bax chung 1After intermission, each pianist revealed a solo side before reuniting for their arrangement of a group of tangos by Astor Piazzolla. Bax delivered clear-eyed melodic lines in Rachmaninov’s famous Prelude in C-sharp Minor, Op. 3, No. 2 and his own arrangement of the composer’s Vocalise in C-sharp Minor, Op. 34, No. 14, perhaps most familiar as a violin encore. No chickens were harmed in these non-schmaltzy performances.

Chung then took to the piano in two Scriabin preludes and two etudes by Ligeti. She brought out the lines of Op. 16, No.1 in B impressively and made the dreamy evanescence of Op. 11, No. 21 in B-flat memorable. The Ligeti pieces, Nos. 11 and 10 from Book II, were conveyed with great clarity, the pianist skillfully singling out the melodic line above the African-based rhythms of No. 10, which, curiously enough, resembled those of Petrushka.

The Piazzolla tangos – on the basic score of which, as Chung put it in her introduction, the duo improvises -- found Bax playing the primo part with Chung doing the pedalling. The melody carried the first, “Lo Que Vendra,” while the couple’s understated romanticism literally and figuratively – Chung looks knowingly at Bax before he moves into a slow elaboration of the tune -- shone through in “Milonga del Angel.” One of the composer’s major works, “Libertango," brought the printed program to a satisfying conclusion. Here the arrangement was more complex and the duo’s interplay more back and forth and intricate, though no less intimate. The encore, Piazzolla’s Tango No. 2, proved to be a bittersweet farewell to two new musical friends.

On November 19, Signum Classics will release Bax & Chung’s new CD with music by Stravinsky, Brahms and Piazzolla.


A Slow-Motion Rave - The FLUX quartet performs Morton Feldman’s String Quartet #2

It is not everyday that you have the opportunity to sit and listen for five and one half hours to one slowing unfolding piece of music.  But that’s exactly what was happening at the Music Gallery in Toronto on October 14 as part of their X Avant VIII New Music festival.  The piece is called String Quartet #2, quite a nondescript title for something so epic, written by American composer Morton Feldman in 1983.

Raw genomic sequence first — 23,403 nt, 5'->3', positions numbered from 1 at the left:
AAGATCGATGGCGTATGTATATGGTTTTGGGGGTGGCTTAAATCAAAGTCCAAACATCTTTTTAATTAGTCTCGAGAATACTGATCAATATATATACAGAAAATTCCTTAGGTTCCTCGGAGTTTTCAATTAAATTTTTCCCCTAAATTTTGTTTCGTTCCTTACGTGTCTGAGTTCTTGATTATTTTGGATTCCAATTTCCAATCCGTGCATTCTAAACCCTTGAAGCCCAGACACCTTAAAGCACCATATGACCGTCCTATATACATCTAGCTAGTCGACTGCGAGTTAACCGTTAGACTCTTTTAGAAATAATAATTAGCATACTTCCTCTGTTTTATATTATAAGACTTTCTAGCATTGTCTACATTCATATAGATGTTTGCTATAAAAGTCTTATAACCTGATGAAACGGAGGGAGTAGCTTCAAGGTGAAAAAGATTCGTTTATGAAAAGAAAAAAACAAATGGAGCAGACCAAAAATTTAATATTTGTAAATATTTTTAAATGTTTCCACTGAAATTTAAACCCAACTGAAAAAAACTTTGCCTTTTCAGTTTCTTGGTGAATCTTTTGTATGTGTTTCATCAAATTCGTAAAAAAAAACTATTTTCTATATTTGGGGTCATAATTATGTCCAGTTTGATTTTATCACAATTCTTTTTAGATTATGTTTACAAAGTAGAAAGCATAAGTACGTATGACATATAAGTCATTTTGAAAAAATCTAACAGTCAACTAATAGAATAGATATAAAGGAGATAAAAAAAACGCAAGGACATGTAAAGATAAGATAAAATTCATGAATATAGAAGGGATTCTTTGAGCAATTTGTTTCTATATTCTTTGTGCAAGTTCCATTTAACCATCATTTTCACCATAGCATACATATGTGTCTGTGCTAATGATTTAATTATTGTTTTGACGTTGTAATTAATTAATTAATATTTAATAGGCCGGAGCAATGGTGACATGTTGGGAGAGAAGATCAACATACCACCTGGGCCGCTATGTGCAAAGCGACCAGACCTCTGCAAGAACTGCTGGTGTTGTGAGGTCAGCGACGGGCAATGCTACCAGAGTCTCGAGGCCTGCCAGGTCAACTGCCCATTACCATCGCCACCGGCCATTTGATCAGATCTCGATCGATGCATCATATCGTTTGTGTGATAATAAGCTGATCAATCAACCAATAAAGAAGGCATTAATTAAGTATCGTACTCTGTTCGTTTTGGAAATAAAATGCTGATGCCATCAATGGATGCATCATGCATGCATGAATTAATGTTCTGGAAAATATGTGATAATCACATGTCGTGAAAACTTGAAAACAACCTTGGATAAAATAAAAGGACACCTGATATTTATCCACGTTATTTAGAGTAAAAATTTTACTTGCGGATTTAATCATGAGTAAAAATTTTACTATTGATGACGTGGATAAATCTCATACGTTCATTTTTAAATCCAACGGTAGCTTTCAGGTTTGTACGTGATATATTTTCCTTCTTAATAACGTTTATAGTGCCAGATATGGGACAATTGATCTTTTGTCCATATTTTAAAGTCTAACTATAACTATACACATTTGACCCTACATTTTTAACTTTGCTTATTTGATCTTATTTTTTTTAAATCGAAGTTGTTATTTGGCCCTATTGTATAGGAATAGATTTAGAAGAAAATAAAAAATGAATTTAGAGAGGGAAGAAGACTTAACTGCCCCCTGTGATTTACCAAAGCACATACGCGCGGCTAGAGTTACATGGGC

Undertaking this discipline of mind and body was the FLUX quartet from New York, who perform this ritual about once a year.  And what I heard via the grapevine after the show was that the players noted how attentive the Toronto’s audience was, with much less moving around than in other performances they’ve given. 

Read more: A Slow-Motion Rave - The FLUX quartet performs Morton Feldman’s String Quartet #2

Toronto Summer Music Festival: The Minimalist Dream House Project

labequeIn a concert August 1 in Koerner Hall that lasted four hours including two intermissions, pianists Katia and Marielle Labèque were joined by four younger musicians in a wide-ranging exploration of minimalism, arguably the most influential musical trend of the last 50 years.

Trying to place minimalism into a context that could resonate with some audience members, Toronto Summer Music Festival director Douglas McNabney said that it began in the art world as a reaction to Abstract Expressionism while in music it took the form of structurally simple, tonal and rhythmically regular pieces, in contrast to the serialism that had alienated much of the classical audience by the middle of the last century.

Read more: Toronto Summer Music Festival: The Minimalist Dream House Project

Stolen Moments: An Evening with the Mark Murphy Quartet - October 2, 2012

photo 2Watching Mark Murphy slowly weave his way through the Old Mill dining room to the stage, leaning on the arm of a helpful young man, is surely a testament to his own comment, “I’m eighty”. As he was seated carefully on his chair centre-stage with his music stand close by, I felt the wistful sadness of seeing this icon, a survivor of the classic era of jazz and one of a select few who can call themselves an innovator, on the decline. Yet Murphy’s first words to the audience were fully disarming and the opening phrase of ‘What Is This Thing Called Love’ completely erased my uneasiness. His is still the voice we know and love.